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COVID-19 and sex

COVID-19 is not a sexually transmitted infection, but it can be passed on through close contact when you have sex or are intimate with someone who has COVID-19. 

During COVID-19 lockdowns, people were advised to avoid sex with people they didn’t live with to avoid passing on the virus. You should check COVID-19 restrictions in your country for the latest guidance on this. 

Having sex with a partner you live with is OK, as long as you don’t have COVID-19 symptoms.  

If you or a partner has COVID-19 symptoms, you should keep your distance, and take a COVID-19 test to confirm if you have it. 

Can you get COVID-19 from having sex?

Current evidence shows that COVID-19 is not passed on via the act of sex itself. But, COVID-19 is spread by breathing in droplets from someone with the virus and by kissing. So, it is possible to get COVID-19 because you are in close physical contact with someone when you have sex.

Can you have sex if you have COVID-19?

We are all advised to isolate and not see other people if we have COVID-19. This is to prevent you passing it on. So, it’s best to avoid sex until you have recovered.

How can I lower the risks of COVID-19 when I have sex?

Sex with someone you live with 

If you live with your sexual partner and you both have no COVID-19 symptoms, you can continue having sex.  

If you or your partner test positive or have symptoms of COVID-19, follow the self-isolation guidelines in your country. Don’t have sex during this time and continue to avoid sex or physical intimacy until your symptoms go. 

Sex with someone you don’t live with 

If you are having sex with someone you don’t live with and don’t know if they have COVID-19: 

  • avoid kissing, exchanging saliva or licking around the anus (rimming) 

  • use condoms or dental dams 

  • wash your hands and body with soap and water before and after sex 

  • if you use sex toys, wash them with soap and water and do not share them 

  • consider sexual activities that don’t involve physical contact – like ‘dirty’ talking or masturbating at a distance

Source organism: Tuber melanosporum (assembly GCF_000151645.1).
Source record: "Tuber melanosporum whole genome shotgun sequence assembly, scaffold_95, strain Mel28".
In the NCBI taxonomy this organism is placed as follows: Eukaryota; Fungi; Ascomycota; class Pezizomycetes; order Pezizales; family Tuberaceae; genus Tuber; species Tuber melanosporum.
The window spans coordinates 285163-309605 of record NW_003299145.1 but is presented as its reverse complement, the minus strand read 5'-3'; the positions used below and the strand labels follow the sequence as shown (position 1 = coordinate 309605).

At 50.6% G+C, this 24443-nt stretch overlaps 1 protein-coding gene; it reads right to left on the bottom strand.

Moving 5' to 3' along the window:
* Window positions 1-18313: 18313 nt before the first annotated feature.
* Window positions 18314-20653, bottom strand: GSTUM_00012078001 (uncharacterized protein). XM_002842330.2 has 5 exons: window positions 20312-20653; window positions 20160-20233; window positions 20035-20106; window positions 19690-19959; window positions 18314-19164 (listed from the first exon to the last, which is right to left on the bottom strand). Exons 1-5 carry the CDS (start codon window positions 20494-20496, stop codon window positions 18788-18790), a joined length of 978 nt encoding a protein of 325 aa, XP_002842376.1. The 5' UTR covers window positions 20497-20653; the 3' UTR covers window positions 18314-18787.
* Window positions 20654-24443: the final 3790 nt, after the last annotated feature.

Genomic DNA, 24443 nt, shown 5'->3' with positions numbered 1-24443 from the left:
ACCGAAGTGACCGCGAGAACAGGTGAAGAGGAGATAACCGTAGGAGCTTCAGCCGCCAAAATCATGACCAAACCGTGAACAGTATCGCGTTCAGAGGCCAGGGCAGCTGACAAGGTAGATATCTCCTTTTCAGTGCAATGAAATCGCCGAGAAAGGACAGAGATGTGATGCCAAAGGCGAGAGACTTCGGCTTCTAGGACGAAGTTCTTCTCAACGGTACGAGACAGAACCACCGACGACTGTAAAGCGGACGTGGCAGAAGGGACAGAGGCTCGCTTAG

• explore ways to have sex without meeting up, like phone or webcam sex. If you do this, be aware of what you are sharing and only do what feels right  

  • avoid having sex or being intimate if you or your partner feels unwell 

  • if you are a sex worker, consider sexting or using videos and chat rooms. 

Masturbation has no COVID-19 risk and is one of the best ways to keep enjoying sex if you are worried.  

What if I have a condition that makes me more at risk of COVID-19?

It’s a good idea to be extra careful. You may want to stop in-person sex or only have sex with a partner who lives with you and is also being careful. 

Can I have sex after having the COVID-19 vaccine?

COVID-19 vaccines are safe and effective. They do not affect your sex life and you do not need to abstain from sex.  

Even if you’ve had the vaccine, it’s important to keep following measures to avoid passing on COVID-19, like handwashing.  

If you do have sex, you’ll need to use a condom to prevent HIV, sexually transmitted infections and unwanted pregnancy. It’s also a good idea to check if there are any COVID-19 restrictions in your area before meeting anyone you don’t live with for sex.  

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Can I still access HIV and other sexual health services during the COVID-19 pandemic?

Some health services may have been disrupted by COVID-19 restrictions, or you may find it takes longer to be seen by a healthcare professional due to a backlog caused by services being suspended for a while.  

Some clinics may still be offering online consultations or referring people elsewhere – it’s a good idea to check with your local clinic to find out what they are offering and if any online services are available. 

Preventing HIV and unwanted pregnancies is still important, even if it is harder to get sexual health services. If there are restrictions on movement, try to get an adequate supply of condoms to see you through until restrictions lift. If you are taking PrEP, ask for at least 30 days’ worth of medication the next time you get a refill. 

If you are using short-acting contraception like the pill, try to get at least a 30-day supply. If you are using a long-acting contraception, such as an IUD or implant, check when you next need to change it so you can plan in advance. And if you can’t get hold of your usual contraception method, it’s a good idea to use condoms until you can.  

Remember, you can still test for HIV by using self-testing kits at home. These may be available from your local clinic/pharmacy, or from a national website, depending on where you live. 

Health services should still be providing abortions (where legal), but there may be some disruption to services. If you need an abortion, contact your local health provider for advice.

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